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Ferndale, the Victorian Village

updated 6-11-10    

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California's Redwood Coast

Explore Humboldt County

Ferndale nestles in a lush, green valley, surrounded by the pasture lands of thriving dairy farms. During the winter Egrets frequent the meadows where Holstein, Jersey, and Guernsey herds graze. More than 450 species of birds have been spotted in Humboldt County. During the Christmas bird counts, the Ferndale area has been consistently in the top 20 of the more than 1,600 Audubon counts held annually in North America.

Birdwatching in Russ Park: 110 acres of closed-canopy forest bird sanctuary with more than 3 miles of hiking trails. Russ Park was donated to Ferndale by Zipporah Patrick Russ in 1920 "as a park...and refuge and breeding place for birds." Despite its location in Ferndale, between California's Humboldt Redwoods State Park and the Redwood National Forest, Russ Park is a Sitka Spruce forest which is more rare than Redwoods.

California's Lost Coast:

  • Centerville Beach: Five miles west of Ferndale, Centerville provides access to nine miles of ocean beach. Dairy farms back the wild beach to the north and steep cliffs are to the south. Sandpipers scurry along the water's edge and cormorants, gulls and pelicans fly along the water. Harbor seals can be seen peering curiously from the breakers. From November 15th to March 1st, one of the largest coastal congregations of Tundra Swans can be found in the Eel River Bottoms north of Centerville Road. Gray Whales migrate south along the coast from December through February, returning January through May. Mother whales and their young travel through the area very close to land in April and May. The bluffs just south of Centerville Beach may allow observation from land (another excellent site is Table Bluff). Unsupervised; no facilties or services.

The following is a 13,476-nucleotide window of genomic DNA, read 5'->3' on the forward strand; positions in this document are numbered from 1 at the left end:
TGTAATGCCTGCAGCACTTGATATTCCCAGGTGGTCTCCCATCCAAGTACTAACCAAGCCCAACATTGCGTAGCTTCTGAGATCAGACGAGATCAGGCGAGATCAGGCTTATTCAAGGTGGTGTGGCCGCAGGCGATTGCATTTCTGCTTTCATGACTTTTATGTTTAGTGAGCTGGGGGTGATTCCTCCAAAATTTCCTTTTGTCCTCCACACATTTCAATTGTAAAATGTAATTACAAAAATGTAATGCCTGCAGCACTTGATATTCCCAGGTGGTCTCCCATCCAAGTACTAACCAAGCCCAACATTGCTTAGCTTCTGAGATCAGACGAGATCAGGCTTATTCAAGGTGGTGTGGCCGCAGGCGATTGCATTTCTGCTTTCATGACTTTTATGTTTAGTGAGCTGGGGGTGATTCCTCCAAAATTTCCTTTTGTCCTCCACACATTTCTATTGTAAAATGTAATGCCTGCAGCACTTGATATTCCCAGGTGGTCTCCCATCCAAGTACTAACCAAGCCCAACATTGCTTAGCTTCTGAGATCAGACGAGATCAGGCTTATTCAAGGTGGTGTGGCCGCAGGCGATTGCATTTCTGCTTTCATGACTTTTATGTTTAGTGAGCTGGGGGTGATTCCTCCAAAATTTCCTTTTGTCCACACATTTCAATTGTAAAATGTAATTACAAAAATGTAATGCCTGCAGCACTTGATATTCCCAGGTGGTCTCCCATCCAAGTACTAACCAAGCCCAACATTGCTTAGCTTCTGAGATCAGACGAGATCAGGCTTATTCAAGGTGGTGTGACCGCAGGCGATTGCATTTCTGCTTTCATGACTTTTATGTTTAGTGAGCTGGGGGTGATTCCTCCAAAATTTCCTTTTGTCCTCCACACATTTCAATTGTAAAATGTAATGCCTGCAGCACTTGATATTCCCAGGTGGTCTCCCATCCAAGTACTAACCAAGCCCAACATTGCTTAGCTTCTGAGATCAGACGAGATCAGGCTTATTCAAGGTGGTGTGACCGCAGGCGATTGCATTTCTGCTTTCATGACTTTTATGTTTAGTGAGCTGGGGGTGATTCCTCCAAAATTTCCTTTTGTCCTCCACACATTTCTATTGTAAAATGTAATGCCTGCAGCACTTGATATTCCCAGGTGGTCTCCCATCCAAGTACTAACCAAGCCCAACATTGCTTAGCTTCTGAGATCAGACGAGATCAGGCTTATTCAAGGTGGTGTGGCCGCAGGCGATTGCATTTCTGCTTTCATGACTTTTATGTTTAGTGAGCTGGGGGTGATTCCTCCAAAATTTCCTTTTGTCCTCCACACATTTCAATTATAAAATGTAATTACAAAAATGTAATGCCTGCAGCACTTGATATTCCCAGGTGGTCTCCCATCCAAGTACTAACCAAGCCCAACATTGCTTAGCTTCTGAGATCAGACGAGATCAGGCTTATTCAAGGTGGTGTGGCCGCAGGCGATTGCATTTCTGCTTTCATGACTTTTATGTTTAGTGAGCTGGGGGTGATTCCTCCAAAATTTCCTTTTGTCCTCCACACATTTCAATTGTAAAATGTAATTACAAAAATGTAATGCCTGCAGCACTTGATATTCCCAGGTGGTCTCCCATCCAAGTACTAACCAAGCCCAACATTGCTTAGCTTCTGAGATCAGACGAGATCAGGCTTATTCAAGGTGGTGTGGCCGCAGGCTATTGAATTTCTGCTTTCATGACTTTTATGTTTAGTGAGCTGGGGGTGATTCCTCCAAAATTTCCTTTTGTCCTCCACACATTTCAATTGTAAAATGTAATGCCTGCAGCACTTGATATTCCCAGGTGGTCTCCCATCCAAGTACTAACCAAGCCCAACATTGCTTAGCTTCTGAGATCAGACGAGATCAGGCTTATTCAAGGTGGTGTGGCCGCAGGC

• Hike the Sounding Seas & Eel River Estuary PreservesSounding Seas & Eel River Estuary Preserves: Ranger-guided tours (at no charge) of the sloughs, wetlands, dunes and beach located just north of Centerville Beach, and stretching to the south spit of the Eel River, this magnificent property is owned and managed by the state's largest non-profit land steward, the Wildlands Conservancy. Register for a prescheduled date (see events list), or arrange a hike for your group by calling Rangers Jerome or Zach, 707-762-4724.
  • Eel River Delta: Camp Weott Guide Services offers a narrated, 2-hour boat tour which explores the history and wildlife of the Eel River Estuary. Naturalist Bruce Slocum has lived in the area most of his life. Bruce will tell you the history of the Delta and point out the local animal populations as you travel down the river toward the Pacific. Trips are by appointment, beginning one hour before high tide. Call 707-786-4187 or 707-786-4904.
  • Camping and Hiking: Ferndale is the northern gateway to the King Range National Conservation Area, known as the Lost Coast. The spectacular meeting of land and sea is a dominant feature, but it is also an area of mountain streams, trails and forests ideal for camping, hiking, fishing, hunting and sightseeing. There are five developed recreation sites in addition to several primitive camps. The King Crest and Chemise Mountain trails have been designated as National Recreation Trails. For a scenic drive of 3-6 hours, loop from the Wildcat Road to Cape Mendocino (the westernmost point in the continental U.S.), Petrolia (home of the first oil well in California), Honeydew, and then to Rockefeller Forest and Highway 101.

Fishing Spots and Access on the Eel River